In the United States, we PREPARE for birth. We attend classes, we talk with other families, we tour birth facilities and interview potential care providers - we hire doulas, we read books and we create gift registries. Very few of us, however, pour any measurable effort into planning or preparing for our postpartum period (aside from setting up the nursery and talking with Human Resources about our PTO).
Today, in the United States, many of us push ourselves back into the same routines we'd had prior to giving birth, loooooong before we are ready. Physical and emotional exhaustion can lead to a wide variety of health problems - including postpartum depression.
Each year, in the United States, nearly one million women are reporting their experiences with postpartum depression (http://www.postpartumprogress.com/how-many-women-get-postpartum-depression-the-statistics-on-ppd).
Here, in the U.S. many women state "lack of knowledge" as the reason not to start or continue breastfeeding (http://www.ncbi.nlm.nih.gov/books/NBK52688/).
Contrast our modern-day American experience with other cultures around the globe where, traditionally, mothers and their families are cared for daily by members of their community: grandmothers, aunts, friends, neighbors, or even a person or team of people hired by the family to help. In these post-birth traditions, new mothers are fed foods and drinks that nourish their healing bodies, they are massaged, bathed and supported emotionally into their new role as "Mother."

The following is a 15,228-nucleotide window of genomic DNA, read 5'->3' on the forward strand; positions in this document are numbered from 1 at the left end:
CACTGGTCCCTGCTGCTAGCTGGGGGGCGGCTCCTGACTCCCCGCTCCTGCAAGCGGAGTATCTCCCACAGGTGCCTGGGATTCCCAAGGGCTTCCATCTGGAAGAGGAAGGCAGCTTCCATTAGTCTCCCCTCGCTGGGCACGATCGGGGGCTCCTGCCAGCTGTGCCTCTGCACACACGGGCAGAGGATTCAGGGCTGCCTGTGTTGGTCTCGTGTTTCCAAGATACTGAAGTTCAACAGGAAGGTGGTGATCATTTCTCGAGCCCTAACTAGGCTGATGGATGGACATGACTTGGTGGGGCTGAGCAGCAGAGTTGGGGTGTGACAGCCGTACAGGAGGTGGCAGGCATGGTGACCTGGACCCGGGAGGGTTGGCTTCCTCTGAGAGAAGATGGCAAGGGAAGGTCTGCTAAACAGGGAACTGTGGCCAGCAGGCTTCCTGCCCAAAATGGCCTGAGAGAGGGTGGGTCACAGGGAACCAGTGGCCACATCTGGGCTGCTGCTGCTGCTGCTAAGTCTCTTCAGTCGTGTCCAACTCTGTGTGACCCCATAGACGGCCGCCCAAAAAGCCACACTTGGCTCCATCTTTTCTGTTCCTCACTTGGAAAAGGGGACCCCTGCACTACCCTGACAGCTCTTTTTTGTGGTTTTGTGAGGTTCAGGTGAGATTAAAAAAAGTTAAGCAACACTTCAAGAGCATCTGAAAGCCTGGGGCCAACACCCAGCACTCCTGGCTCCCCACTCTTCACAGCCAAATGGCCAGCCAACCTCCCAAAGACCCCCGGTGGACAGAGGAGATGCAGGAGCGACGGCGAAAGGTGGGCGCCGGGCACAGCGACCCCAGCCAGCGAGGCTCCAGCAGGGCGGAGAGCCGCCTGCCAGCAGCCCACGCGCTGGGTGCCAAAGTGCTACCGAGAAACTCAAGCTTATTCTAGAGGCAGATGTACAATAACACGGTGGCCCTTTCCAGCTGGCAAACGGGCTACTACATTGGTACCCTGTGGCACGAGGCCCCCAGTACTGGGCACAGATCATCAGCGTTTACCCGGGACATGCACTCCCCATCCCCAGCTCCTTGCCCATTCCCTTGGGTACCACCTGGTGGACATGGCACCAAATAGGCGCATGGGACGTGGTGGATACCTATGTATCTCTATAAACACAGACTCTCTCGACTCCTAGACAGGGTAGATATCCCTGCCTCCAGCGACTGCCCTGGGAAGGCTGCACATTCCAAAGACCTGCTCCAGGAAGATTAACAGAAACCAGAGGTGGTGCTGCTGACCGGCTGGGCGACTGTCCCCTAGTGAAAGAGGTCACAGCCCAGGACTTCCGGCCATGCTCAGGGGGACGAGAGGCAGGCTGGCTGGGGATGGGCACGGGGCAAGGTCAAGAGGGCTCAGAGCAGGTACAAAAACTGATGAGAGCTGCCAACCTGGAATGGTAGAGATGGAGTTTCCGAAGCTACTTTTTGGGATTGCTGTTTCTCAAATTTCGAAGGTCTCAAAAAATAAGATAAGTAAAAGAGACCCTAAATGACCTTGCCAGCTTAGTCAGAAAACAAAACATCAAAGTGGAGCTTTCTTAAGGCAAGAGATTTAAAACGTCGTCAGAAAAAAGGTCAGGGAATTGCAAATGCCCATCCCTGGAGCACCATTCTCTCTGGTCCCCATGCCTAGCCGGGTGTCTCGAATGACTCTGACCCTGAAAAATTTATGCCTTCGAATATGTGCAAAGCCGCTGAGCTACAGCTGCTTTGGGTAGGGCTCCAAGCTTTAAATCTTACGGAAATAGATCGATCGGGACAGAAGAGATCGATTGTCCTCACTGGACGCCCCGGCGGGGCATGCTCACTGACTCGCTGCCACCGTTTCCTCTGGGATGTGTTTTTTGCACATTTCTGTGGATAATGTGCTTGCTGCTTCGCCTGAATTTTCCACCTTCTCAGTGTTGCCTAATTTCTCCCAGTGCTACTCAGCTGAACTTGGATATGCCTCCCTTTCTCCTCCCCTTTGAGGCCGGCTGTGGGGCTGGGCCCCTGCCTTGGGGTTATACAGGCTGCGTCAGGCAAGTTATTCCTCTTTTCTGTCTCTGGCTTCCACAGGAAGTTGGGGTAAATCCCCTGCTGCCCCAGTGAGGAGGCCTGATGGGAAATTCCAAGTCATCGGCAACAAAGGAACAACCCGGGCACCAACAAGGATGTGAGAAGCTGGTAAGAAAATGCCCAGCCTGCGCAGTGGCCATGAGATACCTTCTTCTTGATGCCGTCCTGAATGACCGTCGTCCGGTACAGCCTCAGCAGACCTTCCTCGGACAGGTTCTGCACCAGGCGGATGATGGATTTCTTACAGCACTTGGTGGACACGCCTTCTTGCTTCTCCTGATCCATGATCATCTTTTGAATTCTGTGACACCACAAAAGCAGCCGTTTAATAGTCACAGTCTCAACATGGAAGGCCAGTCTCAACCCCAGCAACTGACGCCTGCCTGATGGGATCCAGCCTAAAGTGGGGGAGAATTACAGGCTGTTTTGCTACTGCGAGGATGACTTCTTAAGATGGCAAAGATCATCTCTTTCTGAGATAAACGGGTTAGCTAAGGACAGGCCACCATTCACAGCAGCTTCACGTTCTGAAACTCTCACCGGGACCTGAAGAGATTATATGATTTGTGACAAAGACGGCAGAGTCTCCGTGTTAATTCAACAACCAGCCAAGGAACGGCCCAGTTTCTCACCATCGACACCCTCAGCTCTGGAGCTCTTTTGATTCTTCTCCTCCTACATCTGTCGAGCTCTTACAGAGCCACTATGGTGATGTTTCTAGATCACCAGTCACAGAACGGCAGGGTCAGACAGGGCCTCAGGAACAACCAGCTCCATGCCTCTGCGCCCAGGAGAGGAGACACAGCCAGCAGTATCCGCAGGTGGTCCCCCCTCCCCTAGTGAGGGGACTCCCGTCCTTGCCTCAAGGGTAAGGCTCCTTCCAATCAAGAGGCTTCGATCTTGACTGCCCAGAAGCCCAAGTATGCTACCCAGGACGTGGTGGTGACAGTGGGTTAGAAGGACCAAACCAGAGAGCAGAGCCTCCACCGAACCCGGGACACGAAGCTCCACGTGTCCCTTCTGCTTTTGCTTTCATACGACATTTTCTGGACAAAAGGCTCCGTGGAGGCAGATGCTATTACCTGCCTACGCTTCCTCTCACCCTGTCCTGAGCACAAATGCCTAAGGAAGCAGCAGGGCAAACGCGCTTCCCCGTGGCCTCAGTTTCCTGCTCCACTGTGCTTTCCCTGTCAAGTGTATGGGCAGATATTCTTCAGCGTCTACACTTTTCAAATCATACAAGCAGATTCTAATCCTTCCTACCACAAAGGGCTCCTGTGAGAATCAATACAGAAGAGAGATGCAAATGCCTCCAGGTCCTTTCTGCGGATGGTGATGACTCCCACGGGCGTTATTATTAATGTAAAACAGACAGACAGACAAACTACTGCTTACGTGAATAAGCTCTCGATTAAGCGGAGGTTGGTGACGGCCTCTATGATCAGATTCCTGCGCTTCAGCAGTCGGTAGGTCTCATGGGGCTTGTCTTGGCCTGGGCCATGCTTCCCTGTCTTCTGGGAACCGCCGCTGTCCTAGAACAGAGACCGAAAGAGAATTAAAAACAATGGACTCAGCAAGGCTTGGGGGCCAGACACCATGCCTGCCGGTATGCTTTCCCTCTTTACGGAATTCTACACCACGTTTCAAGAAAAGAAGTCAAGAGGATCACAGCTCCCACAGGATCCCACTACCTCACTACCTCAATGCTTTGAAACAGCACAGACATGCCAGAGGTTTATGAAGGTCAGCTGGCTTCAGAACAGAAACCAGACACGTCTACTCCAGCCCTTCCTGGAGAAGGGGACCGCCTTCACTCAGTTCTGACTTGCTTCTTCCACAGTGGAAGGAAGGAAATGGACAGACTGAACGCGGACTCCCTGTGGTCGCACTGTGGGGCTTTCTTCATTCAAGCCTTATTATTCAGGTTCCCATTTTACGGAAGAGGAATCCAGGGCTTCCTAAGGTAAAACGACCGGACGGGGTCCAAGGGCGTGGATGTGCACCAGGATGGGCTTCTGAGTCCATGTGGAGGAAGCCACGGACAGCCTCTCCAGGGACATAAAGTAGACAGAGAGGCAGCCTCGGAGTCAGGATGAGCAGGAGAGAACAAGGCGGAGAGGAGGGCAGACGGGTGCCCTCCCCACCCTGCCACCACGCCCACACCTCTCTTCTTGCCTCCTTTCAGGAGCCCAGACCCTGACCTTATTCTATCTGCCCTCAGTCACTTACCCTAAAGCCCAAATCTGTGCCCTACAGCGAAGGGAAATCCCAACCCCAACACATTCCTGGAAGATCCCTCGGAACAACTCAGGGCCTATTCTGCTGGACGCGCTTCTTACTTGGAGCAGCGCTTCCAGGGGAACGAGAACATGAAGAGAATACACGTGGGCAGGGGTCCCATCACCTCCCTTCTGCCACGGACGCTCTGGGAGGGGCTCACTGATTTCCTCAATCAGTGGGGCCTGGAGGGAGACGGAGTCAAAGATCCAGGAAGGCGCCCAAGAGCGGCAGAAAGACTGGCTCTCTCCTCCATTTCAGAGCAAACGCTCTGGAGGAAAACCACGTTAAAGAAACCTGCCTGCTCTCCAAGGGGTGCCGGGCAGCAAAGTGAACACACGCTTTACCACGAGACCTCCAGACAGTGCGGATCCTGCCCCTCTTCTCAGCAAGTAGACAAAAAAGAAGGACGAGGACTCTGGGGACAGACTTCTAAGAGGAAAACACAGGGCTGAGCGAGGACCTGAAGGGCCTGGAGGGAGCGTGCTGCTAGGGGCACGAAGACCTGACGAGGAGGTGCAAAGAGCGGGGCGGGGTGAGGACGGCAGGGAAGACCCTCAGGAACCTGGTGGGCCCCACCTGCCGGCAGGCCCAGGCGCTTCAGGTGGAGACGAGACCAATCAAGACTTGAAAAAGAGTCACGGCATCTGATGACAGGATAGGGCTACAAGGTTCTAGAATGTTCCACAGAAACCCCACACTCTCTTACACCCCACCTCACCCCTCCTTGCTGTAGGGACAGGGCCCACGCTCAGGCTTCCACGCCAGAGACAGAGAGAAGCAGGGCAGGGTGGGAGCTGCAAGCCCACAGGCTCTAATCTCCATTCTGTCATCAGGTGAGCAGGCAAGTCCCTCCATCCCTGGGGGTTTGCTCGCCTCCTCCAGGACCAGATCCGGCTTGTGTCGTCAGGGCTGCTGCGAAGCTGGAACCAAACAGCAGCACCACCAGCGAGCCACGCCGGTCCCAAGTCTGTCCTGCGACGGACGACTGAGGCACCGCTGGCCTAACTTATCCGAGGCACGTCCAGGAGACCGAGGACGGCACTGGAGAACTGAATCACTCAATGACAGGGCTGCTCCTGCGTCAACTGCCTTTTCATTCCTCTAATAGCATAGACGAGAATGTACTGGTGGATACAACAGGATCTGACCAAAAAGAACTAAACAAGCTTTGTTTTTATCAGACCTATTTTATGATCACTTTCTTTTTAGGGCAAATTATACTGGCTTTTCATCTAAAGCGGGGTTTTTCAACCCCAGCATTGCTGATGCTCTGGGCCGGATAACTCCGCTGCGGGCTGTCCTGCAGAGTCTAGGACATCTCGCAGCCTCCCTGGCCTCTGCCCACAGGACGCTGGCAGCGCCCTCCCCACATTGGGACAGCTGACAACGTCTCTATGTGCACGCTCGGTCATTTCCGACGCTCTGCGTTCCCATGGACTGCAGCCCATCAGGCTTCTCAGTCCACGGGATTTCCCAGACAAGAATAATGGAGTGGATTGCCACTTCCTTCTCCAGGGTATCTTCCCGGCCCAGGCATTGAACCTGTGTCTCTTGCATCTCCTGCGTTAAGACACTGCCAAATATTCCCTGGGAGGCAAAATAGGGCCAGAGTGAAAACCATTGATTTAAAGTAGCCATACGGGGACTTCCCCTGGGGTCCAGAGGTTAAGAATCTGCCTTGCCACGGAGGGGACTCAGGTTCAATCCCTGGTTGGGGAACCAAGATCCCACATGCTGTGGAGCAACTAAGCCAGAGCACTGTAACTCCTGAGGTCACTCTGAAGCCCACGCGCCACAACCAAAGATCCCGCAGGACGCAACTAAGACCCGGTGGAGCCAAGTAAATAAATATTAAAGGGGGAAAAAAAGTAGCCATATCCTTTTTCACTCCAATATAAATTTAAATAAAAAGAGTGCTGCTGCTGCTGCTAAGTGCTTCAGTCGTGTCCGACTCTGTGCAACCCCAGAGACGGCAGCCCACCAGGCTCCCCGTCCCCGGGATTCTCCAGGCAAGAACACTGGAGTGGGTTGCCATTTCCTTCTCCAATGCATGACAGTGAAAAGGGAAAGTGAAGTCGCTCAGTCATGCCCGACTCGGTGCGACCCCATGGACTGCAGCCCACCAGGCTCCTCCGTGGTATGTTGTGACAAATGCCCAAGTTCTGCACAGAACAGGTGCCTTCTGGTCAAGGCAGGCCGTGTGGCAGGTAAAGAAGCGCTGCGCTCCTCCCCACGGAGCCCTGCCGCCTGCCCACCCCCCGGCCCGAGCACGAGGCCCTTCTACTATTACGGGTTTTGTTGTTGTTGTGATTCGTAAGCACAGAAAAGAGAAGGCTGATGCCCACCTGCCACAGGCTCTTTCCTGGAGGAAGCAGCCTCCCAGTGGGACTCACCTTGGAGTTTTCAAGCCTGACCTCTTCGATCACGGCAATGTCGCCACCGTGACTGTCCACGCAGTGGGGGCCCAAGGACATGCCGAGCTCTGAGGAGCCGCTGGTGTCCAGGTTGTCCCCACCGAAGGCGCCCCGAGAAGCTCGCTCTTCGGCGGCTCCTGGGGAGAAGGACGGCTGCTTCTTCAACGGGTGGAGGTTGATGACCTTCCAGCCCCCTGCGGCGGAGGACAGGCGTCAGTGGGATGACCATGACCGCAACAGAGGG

At Southern Minnesota Midwifery, we've placed a high priority on supporting families in and through postpartum. We have AMAZING postpartum doulas as part of our care team (each family working with Southern MN Midwifery has postpartum doula care included in their home birth package). We do our best to stay current in new breastfeeding and postpartum research and continually work to build on our foundation of traditional postpartum care practices.
But, last winter, Amber and I bonded over a cup of tea and a shared passion to DO MORE. How can we, as midwives, better support families after baby's birth? How can we, as midwives, reach out and support families within our broader community who are choosing to give birth with other midwives, doctors or unassisted - in hospitals, birth centers and homes? From that shared passion, an idea and a partnership were formed - Amber and I decided we would create and participate in our own little experiment. We asked ourselves, "Would things be different if today's mothers were cared for in a traditional lying-in period?"
Hypothesis: With focused planning, a loving and supportive community and a team of skilled care providers checking-in, new mothers will more easily transition to life after baby.
Our goals are very simple:
Throughout the month of October, we will be talking about little other than the postpartum period.
We'll also be gifting our Lying-In to three beautiful families, so stay tuned!
Well, it’s official: Summer has ended and autumn is upon us. Kids are back to school, leaves are beginning to turn and there is the faintest hint of chill in the air. This summer was wonderful, but we are ready for autumn and its perennial promise of new beginnings. Here’s what’s new at Southern Minnesota Midwifery.....
I think that's it!